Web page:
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Herbs for Balconies

8th October 2008



Herbs for Balconies

Live in a flat and love cooking with fresh herbs? You can grow your own herbs in containers on the balcony and have a ready supply at hand.

Limited space on a small balcony need not be a deterrent to having your own herb garden. Life is a garden on a balcony filled with the pungent aroma of fresh herbs! Utilise the small area by planting up containers, hanging baskets and window boxes. Place pots and troughs along walls and on shelves constructed like steps to maximise use of wall space. Herb baskets can hold up to five different types of herbs. Maximise use of floor space by arranging taller containers at the back, with graduating size pots towards the front. Remember that it is advisable to use lightweight containers on balconies because of the load-bearing factor.

The keys to successful container gardening are :

Know the micro-climate of your balcony. Place plants in areas most suited to them once you have established where the hottest, coldest, windiest, shadiest positions are to be found.

  • Fertilise regularly. Plants can live for many years in containers, provided their nutrient needs are met. The nutrients in potting soil are leached by frequent watering and need to be replenished regularly.
  • Water your container plants regularly. Wind and heat on a balcony will dry out plants.
  • Keep a close watch on pest infestations and deal with them as soon as possible. A balcony is an artificial environment and ecological imbalances are bound to occur.
  • Remember to rotate herbs in the containers to benefit the yield capacity and control disease and insects.

Try these herbs for a balcony garden :

  • Parsley: Probably the world’s most popular herb, and the most often used garnishing herb, parsley can be grown throughout the year. Plant seedlings 14cm apart in a container that is well-composted. Place the container where it will receive sun. Replace the plants every two years.
  • Oregano: A favourite herb for flavouring pizzas, pasta dishes, soups and stews, oreganum makes an excellent container plant and is easy to grow. It is not fussy about soil, but needs a sunny spot. It will withstand frost. Cut back the flowering heads twice a year. Every third year, in spring, you can divide the plant. Simply cut off a section and plant immediately in well composted soil. Keep it well watered for the first weeks and, as it grows, reduce the water gradually to about twice a week.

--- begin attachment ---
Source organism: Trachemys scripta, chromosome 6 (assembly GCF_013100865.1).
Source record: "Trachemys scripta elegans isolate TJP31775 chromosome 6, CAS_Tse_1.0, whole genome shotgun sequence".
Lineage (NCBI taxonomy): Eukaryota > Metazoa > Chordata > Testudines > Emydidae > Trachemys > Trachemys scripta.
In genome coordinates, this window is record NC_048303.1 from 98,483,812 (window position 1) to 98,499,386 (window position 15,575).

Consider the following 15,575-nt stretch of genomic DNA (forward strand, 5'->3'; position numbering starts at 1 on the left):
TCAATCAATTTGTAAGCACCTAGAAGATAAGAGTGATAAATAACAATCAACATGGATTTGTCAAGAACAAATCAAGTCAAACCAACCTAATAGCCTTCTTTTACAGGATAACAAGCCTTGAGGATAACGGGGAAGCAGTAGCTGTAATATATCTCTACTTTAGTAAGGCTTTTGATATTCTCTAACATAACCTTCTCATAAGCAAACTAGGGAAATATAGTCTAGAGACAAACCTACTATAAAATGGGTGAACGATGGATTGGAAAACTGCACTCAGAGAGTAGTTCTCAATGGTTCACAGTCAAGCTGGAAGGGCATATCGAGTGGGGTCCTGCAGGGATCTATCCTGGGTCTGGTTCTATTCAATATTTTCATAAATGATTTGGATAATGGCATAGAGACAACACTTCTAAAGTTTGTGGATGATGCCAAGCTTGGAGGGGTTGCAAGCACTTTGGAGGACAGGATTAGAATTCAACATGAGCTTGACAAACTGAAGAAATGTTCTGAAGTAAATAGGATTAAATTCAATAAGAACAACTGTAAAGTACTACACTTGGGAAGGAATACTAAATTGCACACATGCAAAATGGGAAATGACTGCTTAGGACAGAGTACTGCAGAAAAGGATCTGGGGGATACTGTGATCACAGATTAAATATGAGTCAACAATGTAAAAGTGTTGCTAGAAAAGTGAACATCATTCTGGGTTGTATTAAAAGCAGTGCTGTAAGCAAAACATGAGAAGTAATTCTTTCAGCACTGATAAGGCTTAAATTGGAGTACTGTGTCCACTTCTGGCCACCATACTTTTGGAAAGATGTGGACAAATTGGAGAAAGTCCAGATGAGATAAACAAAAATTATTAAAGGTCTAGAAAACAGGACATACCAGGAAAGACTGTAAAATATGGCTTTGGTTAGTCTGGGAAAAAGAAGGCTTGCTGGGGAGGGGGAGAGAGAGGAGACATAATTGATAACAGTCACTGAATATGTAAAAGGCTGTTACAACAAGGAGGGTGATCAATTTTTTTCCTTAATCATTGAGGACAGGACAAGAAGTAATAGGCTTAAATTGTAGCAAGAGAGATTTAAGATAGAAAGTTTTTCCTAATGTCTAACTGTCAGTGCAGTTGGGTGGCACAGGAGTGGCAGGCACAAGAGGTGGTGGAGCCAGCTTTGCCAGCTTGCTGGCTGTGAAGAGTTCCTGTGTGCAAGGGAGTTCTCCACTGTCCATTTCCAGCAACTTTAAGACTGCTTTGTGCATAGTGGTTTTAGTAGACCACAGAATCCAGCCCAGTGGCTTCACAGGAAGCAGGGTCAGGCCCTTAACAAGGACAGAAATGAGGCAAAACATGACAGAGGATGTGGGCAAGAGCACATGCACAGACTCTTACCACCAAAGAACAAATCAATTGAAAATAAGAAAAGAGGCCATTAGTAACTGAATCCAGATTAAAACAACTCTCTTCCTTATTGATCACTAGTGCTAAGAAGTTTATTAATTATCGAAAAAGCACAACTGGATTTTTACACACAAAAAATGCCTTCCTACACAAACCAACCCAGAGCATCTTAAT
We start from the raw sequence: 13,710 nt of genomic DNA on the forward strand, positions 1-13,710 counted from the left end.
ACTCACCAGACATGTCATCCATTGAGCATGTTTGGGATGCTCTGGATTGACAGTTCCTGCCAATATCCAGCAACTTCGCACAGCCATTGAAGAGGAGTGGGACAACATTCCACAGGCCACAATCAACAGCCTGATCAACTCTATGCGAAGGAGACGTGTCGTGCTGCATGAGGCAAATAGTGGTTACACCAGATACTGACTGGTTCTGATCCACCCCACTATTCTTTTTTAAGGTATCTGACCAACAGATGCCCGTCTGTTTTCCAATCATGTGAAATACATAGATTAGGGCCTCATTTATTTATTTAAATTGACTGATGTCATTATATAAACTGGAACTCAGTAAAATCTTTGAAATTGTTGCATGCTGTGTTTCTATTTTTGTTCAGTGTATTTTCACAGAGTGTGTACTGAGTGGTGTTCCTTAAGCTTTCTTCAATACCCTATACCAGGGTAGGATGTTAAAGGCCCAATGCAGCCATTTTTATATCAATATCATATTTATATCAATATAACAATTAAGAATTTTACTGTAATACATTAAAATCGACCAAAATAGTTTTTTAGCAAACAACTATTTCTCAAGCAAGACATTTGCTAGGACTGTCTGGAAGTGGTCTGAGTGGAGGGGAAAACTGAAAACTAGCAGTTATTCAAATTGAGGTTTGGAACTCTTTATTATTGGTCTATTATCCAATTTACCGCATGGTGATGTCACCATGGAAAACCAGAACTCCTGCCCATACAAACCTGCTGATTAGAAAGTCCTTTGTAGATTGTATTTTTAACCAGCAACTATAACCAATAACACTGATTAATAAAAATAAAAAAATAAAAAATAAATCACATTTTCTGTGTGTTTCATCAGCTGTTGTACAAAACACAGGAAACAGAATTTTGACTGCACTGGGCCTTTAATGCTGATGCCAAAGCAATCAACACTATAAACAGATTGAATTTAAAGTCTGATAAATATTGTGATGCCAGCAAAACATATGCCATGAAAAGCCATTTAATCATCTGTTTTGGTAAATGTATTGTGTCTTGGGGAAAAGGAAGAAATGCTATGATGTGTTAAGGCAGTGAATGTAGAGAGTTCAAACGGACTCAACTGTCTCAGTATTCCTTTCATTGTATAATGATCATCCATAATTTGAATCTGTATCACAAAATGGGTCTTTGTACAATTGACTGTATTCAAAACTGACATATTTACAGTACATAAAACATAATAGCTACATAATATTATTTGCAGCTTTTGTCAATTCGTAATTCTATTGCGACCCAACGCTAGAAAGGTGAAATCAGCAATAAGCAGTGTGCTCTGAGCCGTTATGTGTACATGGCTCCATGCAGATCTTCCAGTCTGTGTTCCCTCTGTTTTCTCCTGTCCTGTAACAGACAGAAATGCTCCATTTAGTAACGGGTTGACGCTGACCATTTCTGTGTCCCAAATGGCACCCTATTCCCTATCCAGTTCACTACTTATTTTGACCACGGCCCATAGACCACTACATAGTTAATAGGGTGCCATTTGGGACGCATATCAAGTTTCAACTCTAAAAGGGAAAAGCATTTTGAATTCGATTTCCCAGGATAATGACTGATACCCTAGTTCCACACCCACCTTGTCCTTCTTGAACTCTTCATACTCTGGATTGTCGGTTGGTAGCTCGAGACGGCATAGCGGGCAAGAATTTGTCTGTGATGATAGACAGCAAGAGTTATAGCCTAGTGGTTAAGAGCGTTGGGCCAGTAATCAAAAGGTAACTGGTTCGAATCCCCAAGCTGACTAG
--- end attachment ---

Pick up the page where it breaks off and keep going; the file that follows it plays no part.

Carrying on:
• Mint: Mint is ideal for growing in a container, as it is very invasive in a garden setting. Make sure the pot you use is fairly large and deep and able to retain water, as mint needs to be kept moist. It grows best in partial shade and some sun. Give regular applications of fertiliser. Cut back straggly growth twice a year to encourage new, tender growth. Mint dies back in winter.
  • Garlic: Garlic is easy to grow. Simply break off a few cloves from a mature garlic bulb, press them into moist, rich soil about 15cm apart and 5cm deep. Make sure they are well watered and within a fortnight small green tips will emerge. Thereafter, water well every few days if you want rich, succulent garlic bulbs.
  • Thyme: This shrubby perennial herb is a tough plant that is heat, frost and drought resistant. Thyme needs a container that is well-drained. Place it in full sun. Prune back in August to encourage new growth. When using thyme in the kitchen, strip the leaves off the stems, which can be quite woody.
  • Sage: The key to successful sage growing is to make sure the plant does not get waterlogged, otherwise it will die off. Make sure the container is well-drained and place in a sunny spot. Cut back dead sprigs to encourage healthy growth. Add a small amount of bonemeal to the soil about twice a year and apply a light dressing of compost in autumn and again in spring.
  • Rosemary: A very water wise plant, rosemary is frost resistant and easy to grow. Its aromatic leaves are ideal for lamb and pork dishes. Place its container in full sun. The cultivar ‘McConell’s Blue’ grows to a height of 70cm, whereas ‘Protratus’ is a ground cover reaching 30cm in height.
  • Calendula: Also called English marigold, calendula is a very rewarding annual which provides a colourful show of light yellow to deep orange flowers in late winter. Calendula does best in a sunny position. Use fresh calendula flower petals instead of saffron to add colour to rice, fish and chicken dishes. It can also be used to lightly colour cheese and butter or a give a clear soup broth that tempting golden look.

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